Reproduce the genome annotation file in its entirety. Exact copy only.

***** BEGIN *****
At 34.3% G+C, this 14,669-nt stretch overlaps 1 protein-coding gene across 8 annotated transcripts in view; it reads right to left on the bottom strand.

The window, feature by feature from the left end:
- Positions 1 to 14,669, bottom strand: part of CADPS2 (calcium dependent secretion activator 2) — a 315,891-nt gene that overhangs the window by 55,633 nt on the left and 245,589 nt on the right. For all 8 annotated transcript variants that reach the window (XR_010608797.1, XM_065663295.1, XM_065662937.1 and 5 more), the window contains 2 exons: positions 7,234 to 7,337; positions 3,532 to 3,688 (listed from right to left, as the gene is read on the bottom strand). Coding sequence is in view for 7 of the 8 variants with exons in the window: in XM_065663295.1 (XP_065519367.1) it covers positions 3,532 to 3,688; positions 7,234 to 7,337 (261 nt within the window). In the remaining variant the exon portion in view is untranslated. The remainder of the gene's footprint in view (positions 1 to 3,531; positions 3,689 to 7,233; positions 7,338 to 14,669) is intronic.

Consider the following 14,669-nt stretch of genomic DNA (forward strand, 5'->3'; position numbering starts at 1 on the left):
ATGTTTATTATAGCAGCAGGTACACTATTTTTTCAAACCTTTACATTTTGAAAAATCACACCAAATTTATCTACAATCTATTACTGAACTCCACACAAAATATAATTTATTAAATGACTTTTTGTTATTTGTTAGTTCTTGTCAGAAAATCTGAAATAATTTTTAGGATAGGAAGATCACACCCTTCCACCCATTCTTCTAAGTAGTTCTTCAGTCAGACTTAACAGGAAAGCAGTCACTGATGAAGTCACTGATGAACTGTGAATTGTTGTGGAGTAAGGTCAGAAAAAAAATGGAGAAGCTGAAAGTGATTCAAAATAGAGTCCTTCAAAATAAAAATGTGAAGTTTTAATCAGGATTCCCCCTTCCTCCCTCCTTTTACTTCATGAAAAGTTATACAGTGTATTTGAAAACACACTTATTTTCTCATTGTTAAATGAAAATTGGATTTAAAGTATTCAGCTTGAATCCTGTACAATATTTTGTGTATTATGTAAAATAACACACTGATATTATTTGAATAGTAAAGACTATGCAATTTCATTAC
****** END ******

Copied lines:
At 34.3% G+C, this 14,669-nt stretch overlaps 1 protein-coding gene across 8 annotated transcripts in view; it reads right to left on the bottom strand.

The window, feature by feature from the left end:
- Positions 1 to 14,669, bottom strand: part of CADPS2 (calcium dependent secretion activator 2) — a 315,891-nt gene that overhangs the window by 55,633 nt on the left and 245,589 nt on the right. For all 8 annotated transcript variants that reach the window (XR_010608797.1, XM_065663295.1, XM_065662937.1 and 5 more), the window contains 2 exons: positions 7,234 to 7,337; positions 3,532 to 3,688 (listed from right to left, as the gene is read on the bottom strand). Coding sequence is in view for 7 of the 8 variants with exons in the window: in XM_065663295.1 (XP_065519367.1) it covers positions 3,532 to 3,688; positions 7,234 to 7,337 (261 nt within the window). In the remaining variant the exon portion in view is untranslated. The remainder of the gene's footprint in view (positions 1 to 3,531; positions 3,689 to 7,233; positions 7,338 to 14,669) is intronic.

Consider the following 14,669-nt stretch of genomic DNA (forward strand, 5'->3'; position numbering starts at 1 on the left):
ATGTTTATTATAGCAGCAGGTACACTATTTTTTCAAACCTTTACATTTTGAAAAATCACACCAAATTTATCTACAATCTATTACTGAACTCCACACAAAATATAATTTATTAAATGACTTTTTGTTATTTGTTAGTTCTTGTCAGAAAATCTGAAATAATTTTTAGGATAGGAAGATCACACCCTTCCACCCATTCTTCTAAGTAGTTCTTCAGTCAGACTTAACAGGAAAGCAGTCACTGATGAAGTCACTGATGAACTGTGAATTGTTGTGGAGTAAGGTCAGAAAAAAAATGGAGAAGCTGAAAGTGATTCAAAATAGAGTCCTTCAAAATAAAAATGTGAAGTTTTAATCAGGATTCCCCCTTCCTCCCTCCTTTTACTTCATGAAAAGTTATACAGTGTATTTGAAAACACACTTATTTTCTCATTGTTAAATGAAAATTGGATTTAAAGTATTCAGCTTGAATCCTGTACAATATTTTGTGTATTATGTAAAATAACACACTGATATTATTTGAATAGTAAAGACTATGCAATTTCATTAC